Matthias von Gallas, count, a German soldier, born in 1589, died in Vienna in 1647. He belonged to an ancient family of the district of Trent, and acquired military experience under Prince Bauftremont in the war between Spain and Savoy (1616). After the outbreak of the thirty years' war, he distinguished himself in Bohemia and in Tilly's campaign against Christian IV. of Denmark (1626), and became major general. Together with Altringer he captured Mantua in 1629, and they pillaged the city, most of the booty remaining in the possession of Gallas. who was made count and in 1631 field marshal. After having gained the confidence of Wallenstein and cooperated with him against Gustavus Adolphus near Nuremberg and at Lutzen, he was said to have been the first to disclose to the emperor his chief's ambitious designs. It is certain that he was early aware of Wallenstein's impending disgrace, and was among those who refused to attend when he appealed to his officers at Pilsen. On Wallenstein's removal Gallas succeeded him, and was made duke of Friedland. When, after the assassination of Wallenstein (1634), the future emperor Ferdinand III. became his father's generalissimo, Gallas commanded under him, with Piccolomini, in the battle of Nordlingen; and the victory achieved there over Horn and Bernhard of Weimar resulted in the restoration of the S. W. part of Germany to the emperor's dominions.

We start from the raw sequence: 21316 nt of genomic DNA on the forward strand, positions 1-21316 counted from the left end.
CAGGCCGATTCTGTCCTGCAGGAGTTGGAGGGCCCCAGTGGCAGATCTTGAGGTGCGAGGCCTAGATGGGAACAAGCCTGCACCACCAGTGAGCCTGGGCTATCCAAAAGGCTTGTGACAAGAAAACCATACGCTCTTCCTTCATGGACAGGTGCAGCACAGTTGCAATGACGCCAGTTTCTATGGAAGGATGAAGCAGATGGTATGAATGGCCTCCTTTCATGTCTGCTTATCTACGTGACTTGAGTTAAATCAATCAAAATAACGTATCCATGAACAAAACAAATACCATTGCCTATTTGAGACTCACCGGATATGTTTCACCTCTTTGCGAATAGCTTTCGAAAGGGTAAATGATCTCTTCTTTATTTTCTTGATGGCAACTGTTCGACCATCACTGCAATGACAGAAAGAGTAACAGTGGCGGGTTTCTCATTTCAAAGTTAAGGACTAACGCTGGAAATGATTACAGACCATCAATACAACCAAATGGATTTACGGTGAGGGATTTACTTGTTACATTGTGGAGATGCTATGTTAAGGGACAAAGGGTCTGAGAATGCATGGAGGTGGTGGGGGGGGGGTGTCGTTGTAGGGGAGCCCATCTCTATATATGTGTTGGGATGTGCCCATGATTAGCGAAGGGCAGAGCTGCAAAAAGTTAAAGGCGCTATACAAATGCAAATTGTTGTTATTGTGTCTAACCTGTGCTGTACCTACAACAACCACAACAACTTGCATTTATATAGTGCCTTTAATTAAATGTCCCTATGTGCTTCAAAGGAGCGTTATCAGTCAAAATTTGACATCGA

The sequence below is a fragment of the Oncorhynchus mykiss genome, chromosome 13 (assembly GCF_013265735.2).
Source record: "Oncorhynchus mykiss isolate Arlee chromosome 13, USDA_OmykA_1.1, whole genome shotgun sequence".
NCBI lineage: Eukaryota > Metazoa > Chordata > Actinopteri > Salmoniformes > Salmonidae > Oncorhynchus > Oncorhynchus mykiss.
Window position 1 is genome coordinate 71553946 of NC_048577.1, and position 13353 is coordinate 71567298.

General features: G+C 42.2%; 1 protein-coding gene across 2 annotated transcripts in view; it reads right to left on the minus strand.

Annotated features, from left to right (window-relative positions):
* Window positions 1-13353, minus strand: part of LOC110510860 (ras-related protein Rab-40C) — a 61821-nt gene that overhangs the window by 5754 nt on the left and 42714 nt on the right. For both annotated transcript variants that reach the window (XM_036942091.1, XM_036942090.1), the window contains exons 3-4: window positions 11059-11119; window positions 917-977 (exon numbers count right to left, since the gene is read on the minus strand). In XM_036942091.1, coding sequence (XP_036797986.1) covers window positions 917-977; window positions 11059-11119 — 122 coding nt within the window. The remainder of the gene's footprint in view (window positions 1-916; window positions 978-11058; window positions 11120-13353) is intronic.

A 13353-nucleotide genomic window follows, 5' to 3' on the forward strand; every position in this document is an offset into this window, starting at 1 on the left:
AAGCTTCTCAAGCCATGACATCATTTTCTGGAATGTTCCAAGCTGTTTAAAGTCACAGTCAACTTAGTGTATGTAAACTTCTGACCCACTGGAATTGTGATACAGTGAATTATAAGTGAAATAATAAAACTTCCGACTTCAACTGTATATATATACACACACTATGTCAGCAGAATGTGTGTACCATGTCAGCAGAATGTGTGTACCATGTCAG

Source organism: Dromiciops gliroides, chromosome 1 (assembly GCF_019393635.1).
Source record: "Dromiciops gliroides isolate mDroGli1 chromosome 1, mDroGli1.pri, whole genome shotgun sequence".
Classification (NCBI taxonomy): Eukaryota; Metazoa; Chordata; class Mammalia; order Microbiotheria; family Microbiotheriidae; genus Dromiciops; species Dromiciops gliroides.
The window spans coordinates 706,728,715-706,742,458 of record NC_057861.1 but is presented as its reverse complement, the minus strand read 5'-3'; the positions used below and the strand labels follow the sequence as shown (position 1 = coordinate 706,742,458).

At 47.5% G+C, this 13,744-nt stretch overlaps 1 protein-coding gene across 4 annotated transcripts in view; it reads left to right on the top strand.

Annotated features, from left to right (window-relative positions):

In 1637 he fought against Baner and Wrangel in Po-merania; but being obliged to retreat next year, he was removed from active service till 1643. He was again commander-in-chief for a short time in 1645, but without retrieving his reputation. His male descendants became extinct in the middle of the 18th century, and Friedland, to which he had added large domains, passed by inheritance to Count Clam, who took the name of Clam-Gallas.